Historical Roasts season 1, episode 5 recap: Cleopatra


Episode 5 of Netflix’s Historical Roasts looks at the complicated life of Egyptian ruler Cleopatra, featuring Julius Caesar, Mark Antony, and goddess Isis.

[Note: We don’t wish to spoil every single joke from Historical Roasts, so we’re largely going to focus on the historical aspects of the episode, and its basic highlights.]

Jeff Ross introduces Historical Roasts by noting that Cleopatra VII Thea Philopator (Ayden Mayeri) reminds him of his great-grandmother, Rosie. Ross also notes that, yes, Cleopatra married two of her brothers! This was common practice among royal families “to preserve the purity of their bloodline.” Ross theorizes that she was from southern Egypt, adding that she visited incestry-com (to give you a taste of the jokes Historical Roasts offers).

There are plenty of other interesting details covered. For example, Cleopatra at one point smuggled herself into Caesar’s palace by rolling herself up in a rug. Also, with Julius Caesar (Ryan Phillippe) assassinated, Cleopatra married Mark Antony (Ken Marino). The two later committed suicide, after being defeated by Octavian in the Battle of Actium. When Julius Caesar speaks, he mentions that he killed Cleopatra’s brother in the Nile river.

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Death by snake bite?

Historical Roasts humorously addresses the myth that Cleopatra killed herself by snake bite. Donnell Rawlings appears as “Aspy Larry,” a play on his character of Ashy Larry from Chappelle’s Show. Saying things like “Snake don’t flake” and “snake lives matter,” he comments on “anti-snake bias in the media.” In truth, it’s not known if Cleopatra killed herself literally with an Egyptian cobra. It’s commonly believed she probably injected herself with a poisoned needle instead, rather than be displayed as a conquered enemy in Octavian’s parade.

Historical Roasts also notes that Mark Antony escaped Rome by dressing as a slave. In addition to taking Rom from an oligarchy to the autocratic Roman empire, Antony tells some of the best jokes of the episode. For example, regarding Cleopatra, he says: “Her bed is like Olive Garden: When you’re there, you’re family.” He also suggests that Jeff Ross could have kept lions fed for a month. William Shakespeare (Rory Scovel) makes a surprise appearance, too, as he’s been accused of downplaying her accomplishments in his works. In response, he says he wrote “dumb plays for poor people” and that theater’s not supposed to be educational.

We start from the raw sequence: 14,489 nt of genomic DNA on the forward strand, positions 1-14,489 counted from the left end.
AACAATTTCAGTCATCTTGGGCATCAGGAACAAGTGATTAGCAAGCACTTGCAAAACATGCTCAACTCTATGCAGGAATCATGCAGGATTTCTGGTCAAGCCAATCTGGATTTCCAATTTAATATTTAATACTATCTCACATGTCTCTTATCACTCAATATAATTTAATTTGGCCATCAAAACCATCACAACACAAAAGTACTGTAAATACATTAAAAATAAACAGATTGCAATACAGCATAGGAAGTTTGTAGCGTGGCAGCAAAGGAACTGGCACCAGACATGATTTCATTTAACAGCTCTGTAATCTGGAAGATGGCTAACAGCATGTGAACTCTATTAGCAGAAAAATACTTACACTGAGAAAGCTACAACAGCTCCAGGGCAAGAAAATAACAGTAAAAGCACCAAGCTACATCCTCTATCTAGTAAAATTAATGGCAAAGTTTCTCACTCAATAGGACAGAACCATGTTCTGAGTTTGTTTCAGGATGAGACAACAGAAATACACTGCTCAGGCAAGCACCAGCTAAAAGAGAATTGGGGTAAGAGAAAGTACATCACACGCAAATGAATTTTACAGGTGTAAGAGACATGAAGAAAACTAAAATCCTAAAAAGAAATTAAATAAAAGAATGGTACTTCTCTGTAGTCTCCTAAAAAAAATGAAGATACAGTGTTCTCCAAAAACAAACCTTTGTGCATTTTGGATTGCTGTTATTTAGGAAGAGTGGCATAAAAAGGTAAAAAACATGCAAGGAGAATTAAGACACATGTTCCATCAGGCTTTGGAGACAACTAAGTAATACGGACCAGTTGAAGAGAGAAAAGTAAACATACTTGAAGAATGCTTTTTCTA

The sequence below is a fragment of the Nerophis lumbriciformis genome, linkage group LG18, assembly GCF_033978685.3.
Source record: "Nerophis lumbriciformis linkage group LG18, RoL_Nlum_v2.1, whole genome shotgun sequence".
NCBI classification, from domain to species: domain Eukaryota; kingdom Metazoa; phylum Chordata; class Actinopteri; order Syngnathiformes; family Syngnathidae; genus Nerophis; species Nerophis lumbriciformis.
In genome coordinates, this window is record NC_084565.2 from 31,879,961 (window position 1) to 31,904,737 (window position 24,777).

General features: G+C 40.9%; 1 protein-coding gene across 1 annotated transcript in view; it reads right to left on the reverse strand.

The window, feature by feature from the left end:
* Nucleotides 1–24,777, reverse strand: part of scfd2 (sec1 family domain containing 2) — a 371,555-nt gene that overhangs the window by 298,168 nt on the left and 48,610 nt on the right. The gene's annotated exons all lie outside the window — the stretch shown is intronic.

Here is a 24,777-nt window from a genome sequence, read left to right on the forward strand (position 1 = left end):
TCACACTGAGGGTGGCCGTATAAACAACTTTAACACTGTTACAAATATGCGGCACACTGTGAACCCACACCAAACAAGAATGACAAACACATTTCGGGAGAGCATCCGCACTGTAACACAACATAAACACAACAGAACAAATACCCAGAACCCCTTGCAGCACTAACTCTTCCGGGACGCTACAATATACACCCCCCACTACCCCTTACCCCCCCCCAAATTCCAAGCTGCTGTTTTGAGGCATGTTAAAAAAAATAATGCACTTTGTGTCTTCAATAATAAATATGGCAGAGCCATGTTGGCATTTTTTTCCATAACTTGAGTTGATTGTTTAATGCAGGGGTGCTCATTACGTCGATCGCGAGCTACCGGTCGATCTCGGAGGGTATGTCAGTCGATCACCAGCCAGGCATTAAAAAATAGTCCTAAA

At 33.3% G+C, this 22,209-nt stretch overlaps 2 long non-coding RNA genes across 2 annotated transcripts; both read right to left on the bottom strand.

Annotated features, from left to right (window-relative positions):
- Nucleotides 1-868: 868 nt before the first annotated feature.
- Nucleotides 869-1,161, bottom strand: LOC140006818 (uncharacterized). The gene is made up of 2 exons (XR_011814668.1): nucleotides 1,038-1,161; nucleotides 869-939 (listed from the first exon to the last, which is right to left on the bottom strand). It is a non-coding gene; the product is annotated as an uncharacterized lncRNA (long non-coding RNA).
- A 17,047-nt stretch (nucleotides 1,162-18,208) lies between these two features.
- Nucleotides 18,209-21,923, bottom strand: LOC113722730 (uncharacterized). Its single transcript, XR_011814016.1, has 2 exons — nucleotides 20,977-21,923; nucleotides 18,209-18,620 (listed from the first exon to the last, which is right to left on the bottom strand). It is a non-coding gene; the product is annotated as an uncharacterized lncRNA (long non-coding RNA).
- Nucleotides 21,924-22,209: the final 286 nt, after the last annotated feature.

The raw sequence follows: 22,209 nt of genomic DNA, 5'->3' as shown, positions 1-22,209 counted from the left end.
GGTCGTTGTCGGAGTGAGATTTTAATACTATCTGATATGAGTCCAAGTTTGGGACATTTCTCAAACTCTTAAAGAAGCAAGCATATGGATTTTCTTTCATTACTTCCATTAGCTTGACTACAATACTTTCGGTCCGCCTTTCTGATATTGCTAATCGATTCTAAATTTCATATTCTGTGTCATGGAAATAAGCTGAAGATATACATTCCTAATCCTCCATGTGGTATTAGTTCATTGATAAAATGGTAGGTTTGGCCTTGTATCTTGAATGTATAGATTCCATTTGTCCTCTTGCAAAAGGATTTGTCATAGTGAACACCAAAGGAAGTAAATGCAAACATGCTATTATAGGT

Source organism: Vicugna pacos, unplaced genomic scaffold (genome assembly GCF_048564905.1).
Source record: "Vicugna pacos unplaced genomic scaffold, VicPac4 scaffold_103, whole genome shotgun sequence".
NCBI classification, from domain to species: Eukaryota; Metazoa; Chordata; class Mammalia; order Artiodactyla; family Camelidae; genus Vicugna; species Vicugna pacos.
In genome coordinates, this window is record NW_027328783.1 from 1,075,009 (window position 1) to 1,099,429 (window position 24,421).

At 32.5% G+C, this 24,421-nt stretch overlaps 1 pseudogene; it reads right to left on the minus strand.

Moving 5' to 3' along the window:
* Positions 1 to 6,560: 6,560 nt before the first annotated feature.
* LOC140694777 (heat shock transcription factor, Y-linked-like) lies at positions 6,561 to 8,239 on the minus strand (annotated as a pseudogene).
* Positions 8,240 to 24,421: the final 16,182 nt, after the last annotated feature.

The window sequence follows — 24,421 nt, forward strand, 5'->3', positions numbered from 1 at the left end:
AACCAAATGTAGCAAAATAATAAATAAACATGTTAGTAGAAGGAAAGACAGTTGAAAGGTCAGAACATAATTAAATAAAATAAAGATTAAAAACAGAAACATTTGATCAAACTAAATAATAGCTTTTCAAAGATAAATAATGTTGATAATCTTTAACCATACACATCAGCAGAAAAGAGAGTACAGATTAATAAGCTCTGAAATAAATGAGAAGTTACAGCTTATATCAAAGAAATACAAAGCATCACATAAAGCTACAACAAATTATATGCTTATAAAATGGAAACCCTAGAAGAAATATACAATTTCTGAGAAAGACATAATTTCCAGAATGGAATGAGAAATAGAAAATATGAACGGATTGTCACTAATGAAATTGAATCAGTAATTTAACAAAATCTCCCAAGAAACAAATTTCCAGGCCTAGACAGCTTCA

The ladies speak

Near the end, Isis (Bridget Everett) — the goddess of fertility — speaks. She notes how Cleopatra claimed to be her and that Julius Caesar was stabbed by 60 people! However, she’s disappointed that Cleopatra has a greater legacy than her. Whereas everyone’s heard of Cleopatra, everyone now assumes Isis is “al-Qaeda the sequel.” When Cleopatra steps up, she notes that Caesar’s Palace is still the third best-selling casino in Vegas and how she was the commander of a naval fleet.

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Ultimately, this episode does exactly what it’s supposed to do, and probably by offending far fewer people than previous installments would have, given how ancient these historical figures are. Of course, someone out there may have hissed and booed, but that’s true of nearly everything.

What are your thoughts on Historical Roasts? Let us know in the comments!